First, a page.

This week, President Trump stirred outrage among both Democrats and Republicans by throwing his support behind the Republican Alabama Senate nominee Roy Moore. Six women have come forward to accuse Moore of preying on them sexually when he was an assistant district attorney in his 30s and they were teenagers. Two of the women assert that Moore molested them. Moore has denied the accusations, and Trump has stated that he trusts the denial.

Regardless, both the National Republican Senatorial Committee and the Republican National Committee have pulled their support from Moore's campaign. House Speaker Paul Ryan and Senate Majority Leader Mitch McConnell have both declared that Moore should withdraw from the race. The accusations against Moore carry particular weight given the deluge of sexual assault accusations that have shaken Hollywood. Regardless, Trump is unfazed. "We don't need a liberal person in there," he stated, adding that, "we don't need somebody who's soft on crime like [Democratic candidate] Jones." However, while Trump's behavior has agitated a number of Republicans on Capitol Hill, his support among his voter base remains essentially static. Polling continues to demonstrate that almost all of those that voted for Trump would do so again if they were presented the opportunity.

Yet there may be trouble on the horizon for the Trump administration. This week, Michael Flynn's legal team chose to cease communication with the legal team of the President. The New York Times reported Thursday that, "the notification led Mr. Trump's lawyers to believe that Mr. Flynn -- who, along with his son, is seen as having significant criminal exposure -- has, at the least, begun discussions with [special counsel] Mr. Mueller about cooperating." Norman Eisen, who served as White House Special Counsel for Ethics and Government Reform under former President Barack Obama, followed up by tweeting that, based on his own experience with Mueller, he believes that Flynn may implicate Jared Kushner, Donald Trump Jr., and even the President in the ongoing investigation with regard to Russian interference in the 2016 presidential election. However, another possibility is that Mueller is seeking more incriminating information on Paul Manafort, Trump's former campaign chairman, who has already been indicted by Mueller. The coming months will reveal what the ultimate outcome of this maneuver will be.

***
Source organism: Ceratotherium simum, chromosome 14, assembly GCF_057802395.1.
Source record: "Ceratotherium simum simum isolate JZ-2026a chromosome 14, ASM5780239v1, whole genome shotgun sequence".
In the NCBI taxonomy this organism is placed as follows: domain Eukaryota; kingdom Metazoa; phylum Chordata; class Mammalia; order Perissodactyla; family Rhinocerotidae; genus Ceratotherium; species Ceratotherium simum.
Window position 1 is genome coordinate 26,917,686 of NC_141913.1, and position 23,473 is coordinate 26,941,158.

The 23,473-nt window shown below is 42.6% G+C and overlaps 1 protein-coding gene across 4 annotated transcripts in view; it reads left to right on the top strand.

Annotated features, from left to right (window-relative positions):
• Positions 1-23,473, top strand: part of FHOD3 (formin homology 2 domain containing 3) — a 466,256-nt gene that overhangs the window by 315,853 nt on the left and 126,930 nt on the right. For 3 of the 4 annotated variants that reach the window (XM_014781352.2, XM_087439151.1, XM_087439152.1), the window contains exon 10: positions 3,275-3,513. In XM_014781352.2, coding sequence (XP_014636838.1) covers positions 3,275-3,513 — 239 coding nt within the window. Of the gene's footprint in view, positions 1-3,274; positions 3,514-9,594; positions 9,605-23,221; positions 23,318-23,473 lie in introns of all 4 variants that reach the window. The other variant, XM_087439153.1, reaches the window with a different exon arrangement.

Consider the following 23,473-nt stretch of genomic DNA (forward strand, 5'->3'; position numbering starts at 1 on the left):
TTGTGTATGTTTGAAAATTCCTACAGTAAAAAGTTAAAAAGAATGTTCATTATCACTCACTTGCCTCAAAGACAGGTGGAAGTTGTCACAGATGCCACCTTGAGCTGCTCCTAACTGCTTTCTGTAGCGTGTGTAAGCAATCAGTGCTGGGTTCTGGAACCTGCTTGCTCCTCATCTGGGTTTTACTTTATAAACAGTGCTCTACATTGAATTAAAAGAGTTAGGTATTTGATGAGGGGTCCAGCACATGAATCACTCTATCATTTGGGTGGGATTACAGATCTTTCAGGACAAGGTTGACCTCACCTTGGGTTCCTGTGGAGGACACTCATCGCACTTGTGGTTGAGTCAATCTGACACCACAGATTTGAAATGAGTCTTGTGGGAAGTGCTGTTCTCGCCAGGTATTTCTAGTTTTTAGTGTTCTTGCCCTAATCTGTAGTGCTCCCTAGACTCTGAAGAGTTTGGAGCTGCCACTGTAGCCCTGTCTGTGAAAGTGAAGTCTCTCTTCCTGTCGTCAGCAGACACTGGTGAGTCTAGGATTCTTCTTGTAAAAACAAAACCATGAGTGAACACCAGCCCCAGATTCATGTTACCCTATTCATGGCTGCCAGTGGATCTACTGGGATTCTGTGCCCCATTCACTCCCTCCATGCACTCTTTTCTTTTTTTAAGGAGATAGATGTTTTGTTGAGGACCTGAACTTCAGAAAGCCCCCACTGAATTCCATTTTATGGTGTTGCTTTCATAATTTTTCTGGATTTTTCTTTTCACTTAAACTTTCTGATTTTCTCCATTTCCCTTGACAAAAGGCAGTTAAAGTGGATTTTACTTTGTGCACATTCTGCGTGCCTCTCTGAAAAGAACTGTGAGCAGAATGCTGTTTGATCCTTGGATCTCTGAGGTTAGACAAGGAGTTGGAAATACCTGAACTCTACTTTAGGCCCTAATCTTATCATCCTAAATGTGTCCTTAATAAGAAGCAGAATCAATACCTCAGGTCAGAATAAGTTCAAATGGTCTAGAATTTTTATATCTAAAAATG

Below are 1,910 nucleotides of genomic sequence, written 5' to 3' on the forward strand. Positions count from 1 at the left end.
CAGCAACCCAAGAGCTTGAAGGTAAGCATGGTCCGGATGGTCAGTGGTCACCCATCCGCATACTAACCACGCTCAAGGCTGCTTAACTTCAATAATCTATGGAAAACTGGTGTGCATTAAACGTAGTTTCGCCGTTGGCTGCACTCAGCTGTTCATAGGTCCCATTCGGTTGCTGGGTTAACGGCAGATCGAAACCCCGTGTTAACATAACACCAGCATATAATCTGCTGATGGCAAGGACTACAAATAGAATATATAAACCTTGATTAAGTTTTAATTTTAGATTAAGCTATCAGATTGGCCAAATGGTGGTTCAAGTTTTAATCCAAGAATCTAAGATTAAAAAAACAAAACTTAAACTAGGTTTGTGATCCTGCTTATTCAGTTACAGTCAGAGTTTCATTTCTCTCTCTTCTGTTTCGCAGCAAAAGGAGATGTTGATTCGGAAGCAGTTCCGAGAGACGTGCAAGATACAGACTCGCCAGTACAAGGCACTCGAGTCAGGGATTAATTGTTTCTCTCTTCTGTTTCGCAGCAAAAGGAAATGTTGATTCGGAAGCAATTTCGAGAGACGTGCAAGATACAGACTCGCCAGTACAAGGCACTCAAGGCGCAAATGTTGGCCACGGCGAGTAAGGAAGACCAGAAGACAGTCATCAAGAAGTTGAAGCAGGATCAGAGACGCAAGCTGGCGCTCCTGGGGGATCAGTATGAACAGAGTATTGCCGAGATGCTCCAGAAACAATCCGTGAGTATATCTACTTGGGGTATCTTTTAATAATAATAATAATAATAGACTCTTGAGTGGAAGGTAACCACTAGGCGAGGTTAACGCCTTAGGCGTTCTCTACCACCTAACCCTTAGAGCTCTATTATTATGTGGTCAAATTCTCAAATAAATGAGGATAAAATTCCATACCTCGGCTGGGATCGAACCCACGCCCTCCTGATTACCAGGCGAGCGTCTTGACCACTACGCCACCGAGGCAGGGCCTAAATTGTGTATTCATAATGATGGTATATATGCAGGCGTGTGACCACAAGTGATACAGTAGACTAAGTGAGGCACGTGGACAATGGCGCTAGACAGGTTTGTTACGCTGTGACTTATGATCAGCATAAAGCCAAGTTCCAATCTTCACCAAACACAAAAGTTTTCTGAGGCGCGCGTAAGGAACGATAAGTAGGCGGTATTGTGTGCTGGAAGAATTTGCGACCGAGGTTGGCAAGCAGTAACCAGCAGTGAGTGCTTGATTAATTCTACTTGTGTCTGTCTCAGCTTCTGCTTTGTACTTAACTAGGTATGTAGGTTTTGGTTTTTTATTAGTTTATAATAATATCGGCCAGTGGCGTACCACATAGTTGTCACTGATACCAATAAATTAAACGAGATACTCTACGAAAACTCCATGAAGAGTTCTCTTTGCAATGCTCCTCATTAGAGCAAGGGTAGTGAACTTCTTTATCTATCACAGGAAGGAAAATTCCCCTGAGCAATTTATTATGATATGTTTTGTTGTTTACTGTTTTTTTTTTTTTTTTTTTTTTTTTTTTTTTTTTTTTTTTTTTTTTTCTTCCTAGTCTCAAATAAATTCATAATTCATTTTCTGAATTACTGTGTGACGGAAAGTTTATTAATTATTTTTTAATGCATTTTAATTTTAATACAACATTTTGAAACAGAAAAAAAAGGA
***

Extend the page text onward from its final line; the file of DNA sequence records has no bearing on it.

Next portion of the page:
But the coming week has a more immediate legal conundrum. The Consumer Financial Protection Bureau -- the agency responsible for protecting U.S. citizens from predatory practices in the financial sector that was formed in response to the financial crisis 2007-2008 -- is having a crisis in leadership. Under the legislation that created the Bureau, Deputy Director Leandra English should assume the role of director following Director Richard Cordray's resignation on Friday. Yet the Trump administration has announced that Mick Mulvaney, the director of the White House Office of Management and Budget, will instead helm the Bureau. As of today, both English and Mulvaney have asserted that they mean to carry out the responsibilities of the office. While the result cannot be certain at this time, what is certain is that a legal battle is imminent.